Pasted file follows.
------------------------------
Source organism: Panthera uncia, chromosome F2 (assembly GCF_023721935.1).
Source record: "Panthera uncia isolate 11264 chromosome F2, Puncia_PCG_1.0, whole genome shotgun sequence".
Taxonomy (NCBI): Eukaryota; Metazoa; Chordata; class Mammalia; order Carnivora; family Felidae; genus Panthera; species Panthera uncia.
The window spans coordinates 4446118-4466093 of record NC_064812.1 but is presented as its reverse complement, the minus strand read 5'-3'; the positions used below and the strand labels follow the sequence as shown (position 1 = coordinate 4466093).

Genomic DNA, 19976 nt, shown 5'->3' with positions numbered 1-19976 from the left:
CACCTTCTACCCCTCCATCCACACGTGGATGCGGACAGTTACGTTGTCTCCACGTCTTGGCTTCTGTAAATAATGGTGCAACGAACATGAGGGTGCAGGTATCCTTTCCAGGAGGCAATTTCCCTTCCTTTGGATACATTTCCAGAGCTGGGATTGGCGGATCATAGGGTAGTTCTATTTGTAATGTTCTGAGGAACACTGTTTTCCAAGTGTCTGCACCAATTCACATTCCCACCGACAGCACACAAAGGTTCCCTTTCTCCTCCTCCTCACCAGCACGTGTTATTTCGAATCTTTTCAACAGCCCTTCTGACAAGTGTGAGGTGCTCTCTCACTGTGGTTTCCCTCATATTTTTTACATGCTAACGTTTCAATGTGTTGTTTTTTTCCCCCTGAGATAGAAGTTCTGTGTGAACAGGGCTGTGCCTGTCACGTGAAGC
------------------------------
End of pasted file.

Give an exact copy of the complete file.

Source organism: Panthera uncia, chromosome F2 (assembly GCF_023721935.1).
Source record: "Panthera uncia isolate 11264 chromosome F2, Puncia_PCG_1.0, whole genome shotgun sequence".
Taxonomy (NCBI): Eukaryota; Metazoa; Chordata; class Mammalia; order Carnivora; family Felidae; genus Panthera; species Panthera uncia.
The window spans coordinates 4446118-4466093 of record NC_064812.1 but is presented as its reverse complement, the minus strand read 5'-3'; the positions used below and the strand labels follow the sequence as shown (position 1 = coordinate 4466093).

Genomic DNA, 19976 nt, shown 5'->3' with positions numbered 1-19976 from the left:
CACCTTCTACCCCTCCATCCACACGTGGATGCGGACAGTTACGTTGTCTCCACGTCTTGGCTTCTGTAAATAATGGTGCAACGAACATGAGGGTGCAGGTATCCTTTCCAGGAGGCAATTTCCCTTCCTTTGGATACATTTCCAGAGCTGGGATTGGCGGATCATAGGGTAGTTCTATTTGTAATGTTCTGAGGAACACTGTTTTCCAAGTGTCTGCACCAATTCACATTCCCACCGACAGCACACAAAGGTTCCCTTTCTCCTCCTCCTCACCAGCACGTGTTATTTCGAATCTTTTCAACAGCCCTTCTGACAAGTGTGAGGTGCTCTCTCACTGTGGTTTCCCTCATATTTTTTACATGCTAACGTTTCAATGTGTTGTTTTTTTCCCCCTGAGATAGAAGTTCTGTGTGAACAGGGCTGTGCCTGTCACGTGAAGC